Twitter's war on spamApril 6, 2012: 12:45 PM ET
A lawsuit aimed at five companies isn't going after spammers themselves, but at companies that enable them.
FORTUNE -- Email spam is at this point almost a non-problem, and Facebook has made great strides in curbing spammers (though they're far from gone), but Twitter is rife with skeevy offers from pornographers and other hucksters. The problem appears to be getting worse, rather than better.
The company is doing what it can, but because its platform is so open, it's a challenge. In a federal lawsuit filed on Thursday, it's going after not spammers themselves but several companies that enable spam in various ways, such as allowing autoposting based on keywords. For example, if you type "SEO," into a tweet, you might get hammered by a bunch of messages selling SEO services.
The openness of Twitter's platform enables useful services like TweetDeck (which is now owned by Twitter), that, for example, allow users to merge their social-media activities. But also leaves the platform vulnerable to abuse. By going after outfits that violate the company's terms of service, Twitter hopes to discourage other spam-enablers. "Taking legal action sends a clear message to all would-be spammers that there are serious and costly consequences to violating our Rules with their annoying and potentially malicious activity," the company said in a statement.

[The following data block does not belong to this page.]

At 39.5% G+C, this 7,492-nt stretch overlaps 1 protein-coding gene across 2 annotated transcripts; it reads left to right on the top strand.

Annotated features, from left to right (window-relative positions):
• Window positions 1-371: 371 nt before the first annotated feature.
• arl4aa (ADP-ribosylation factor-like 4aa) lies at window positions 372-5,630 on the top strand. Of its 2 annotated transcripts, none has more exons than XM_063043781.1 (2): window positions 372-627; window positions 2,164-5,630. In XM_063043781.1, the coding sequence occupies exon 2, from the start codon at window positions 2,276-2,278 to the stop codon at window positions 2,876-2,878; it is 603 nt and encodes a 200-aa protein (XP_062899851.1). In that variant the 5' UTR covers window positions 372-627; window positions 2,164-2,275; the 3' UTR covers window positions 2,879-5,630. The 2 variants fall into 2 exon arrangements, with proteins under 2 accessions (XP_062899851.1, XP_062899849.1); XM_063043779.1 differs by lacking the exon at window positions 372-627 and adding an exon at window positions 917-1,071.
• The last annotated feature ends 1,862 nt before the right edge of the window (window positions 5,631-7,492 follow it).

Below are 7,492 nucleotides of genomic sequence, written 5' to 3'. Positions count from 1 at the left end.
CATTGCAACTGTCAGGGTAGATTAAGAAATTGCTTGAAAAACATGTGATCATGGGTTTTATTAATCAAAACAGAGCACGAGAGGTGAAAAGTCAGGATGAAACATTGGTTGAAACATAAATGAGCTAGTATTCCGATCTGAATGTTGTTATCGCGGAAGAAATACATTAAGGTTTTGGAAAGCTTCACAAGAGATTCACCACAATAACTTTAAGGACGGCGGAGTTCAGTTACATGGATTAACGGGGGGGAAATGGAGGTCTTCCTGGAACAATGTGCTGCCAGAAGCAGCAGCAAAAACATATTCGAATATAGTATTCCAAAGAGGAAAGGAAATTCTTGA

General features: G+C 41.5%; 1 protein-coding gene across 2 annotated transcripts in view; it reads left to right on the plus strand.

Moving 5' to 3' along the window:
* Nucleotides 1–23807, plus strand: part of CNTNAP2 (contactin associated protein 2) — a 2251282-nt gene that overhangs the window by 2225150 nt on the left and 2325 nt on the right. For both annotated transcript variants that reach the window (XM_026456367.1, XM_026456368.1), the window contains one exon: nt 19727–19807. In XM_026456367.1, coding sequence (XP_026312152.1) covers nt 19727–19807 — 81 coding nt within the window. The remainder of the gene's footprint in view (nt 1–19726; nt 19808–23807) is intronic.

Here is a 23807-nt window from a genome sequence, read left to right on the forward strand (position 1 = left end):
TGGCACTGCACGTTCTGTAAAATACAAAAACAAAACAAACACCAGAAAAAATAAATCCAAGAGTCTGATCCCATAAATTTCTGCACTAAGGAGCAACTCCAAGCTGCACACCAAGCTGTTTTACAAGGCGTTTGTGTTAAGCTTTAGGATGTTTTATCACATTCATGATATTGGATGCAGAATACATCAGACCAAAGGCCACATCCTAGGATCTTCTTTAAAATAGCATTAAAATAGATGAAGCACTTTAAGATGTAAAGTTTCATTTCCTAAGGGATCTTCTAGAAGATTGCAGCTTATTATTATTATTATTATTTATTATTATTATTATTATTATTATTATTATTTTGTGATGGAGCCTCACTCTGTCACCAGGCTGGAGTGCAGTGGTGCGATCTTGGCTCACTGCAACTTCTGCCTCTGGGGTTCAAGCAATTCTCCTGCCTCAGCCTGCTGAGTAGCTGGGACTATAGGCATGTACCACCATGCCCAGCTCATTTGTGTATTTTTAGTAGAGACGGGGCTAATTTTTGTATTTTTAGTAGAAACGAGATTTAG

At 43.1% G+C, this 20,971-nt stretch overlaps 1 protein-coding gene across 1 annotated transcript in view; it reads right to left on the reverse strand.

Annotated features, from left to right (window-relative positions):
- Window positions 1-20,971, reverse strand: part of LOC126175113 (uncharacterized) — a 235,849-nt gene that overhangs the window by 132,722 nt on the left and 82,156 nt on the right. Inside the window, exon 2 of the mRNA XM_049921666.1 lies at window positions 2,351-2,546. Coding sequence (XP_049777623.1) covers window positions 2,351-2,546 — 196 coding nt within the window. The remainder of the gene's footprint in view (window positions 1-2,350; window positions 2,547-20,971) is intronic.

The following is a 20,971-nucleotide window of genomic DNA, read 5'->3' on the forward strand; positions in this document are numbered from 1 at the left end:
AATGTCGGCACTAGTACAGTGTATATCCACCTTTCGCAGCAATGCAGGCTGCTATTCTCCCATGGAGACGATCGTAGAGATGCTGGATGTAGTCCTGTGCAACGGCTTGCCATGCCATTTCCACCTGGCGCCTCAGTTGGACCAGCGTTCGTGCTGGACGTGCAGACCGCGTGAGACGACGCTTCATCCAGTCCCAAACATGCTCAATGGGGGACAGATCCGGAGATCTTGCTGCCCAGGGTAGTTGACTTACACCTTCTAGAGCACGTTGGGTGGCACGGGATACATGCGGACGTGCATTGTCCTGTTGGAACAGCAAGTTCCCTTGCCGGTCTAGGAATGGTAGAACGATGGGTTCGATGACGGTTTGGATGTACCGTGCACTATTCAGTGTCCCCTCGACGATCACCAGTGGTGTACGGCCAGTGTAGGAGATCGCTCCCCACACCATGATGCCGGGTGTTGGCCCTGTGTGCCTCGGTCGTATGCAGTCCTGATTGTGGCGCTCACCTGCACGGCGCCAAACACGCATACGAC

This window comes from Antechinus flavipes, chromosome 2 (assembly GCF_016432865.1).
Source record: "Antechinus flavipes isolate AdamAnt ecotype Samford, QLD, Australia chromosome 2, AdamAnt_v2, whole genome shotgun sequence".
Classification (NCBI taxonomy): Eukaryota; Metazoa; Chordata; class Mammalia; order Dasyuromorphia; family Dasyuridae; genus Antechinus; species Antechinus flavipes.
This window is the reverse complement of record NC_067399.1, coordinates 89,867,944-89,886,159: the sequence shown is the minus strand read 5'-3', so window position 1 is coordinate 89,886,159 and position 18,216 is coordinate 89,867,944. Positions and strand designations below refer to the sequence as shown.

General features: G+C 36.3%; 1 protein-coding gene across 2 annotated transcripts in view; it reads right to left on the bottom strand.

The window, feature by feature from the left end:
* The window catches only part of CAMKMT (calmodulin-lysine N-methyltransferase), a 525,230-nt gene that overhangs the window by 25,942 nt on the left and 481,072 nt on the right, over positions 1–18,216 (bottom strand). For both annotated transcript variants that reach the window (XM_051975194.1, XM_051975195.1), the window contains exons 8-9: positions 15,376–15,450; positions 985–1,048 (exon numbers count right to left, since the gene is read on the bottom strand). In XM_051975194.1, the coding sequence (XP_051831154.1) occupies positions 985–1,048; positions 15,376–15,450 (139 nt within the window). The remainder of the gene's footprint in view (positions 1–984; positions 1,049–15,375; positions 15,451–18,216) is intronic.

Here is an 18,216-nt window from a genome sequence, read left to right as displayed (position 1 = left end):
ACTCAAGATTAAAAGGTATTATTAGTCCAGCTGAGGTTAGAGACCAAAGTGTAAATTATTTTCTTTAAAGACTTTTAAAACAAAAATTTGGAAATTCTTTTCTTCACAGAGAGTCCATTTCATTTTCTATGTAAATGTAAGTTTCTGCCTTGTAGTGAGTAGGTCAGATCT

Three companies and two individuals are named in the lawsuit. In its article on the lawsuit published Friday morning, The Next Web linked to the Web sites of all five defendants. All but one of the sites appear to have been taken down since then.
The Next Web's Jon Russell notes that this will hardly make a dent in the problem. "While this lawsuit is unlikely to extinguish this type of automated software from existing and being used altogether," he writes, "Twitter is setting a precedent and showing it will shut services like these down as and when it becomes aware of them.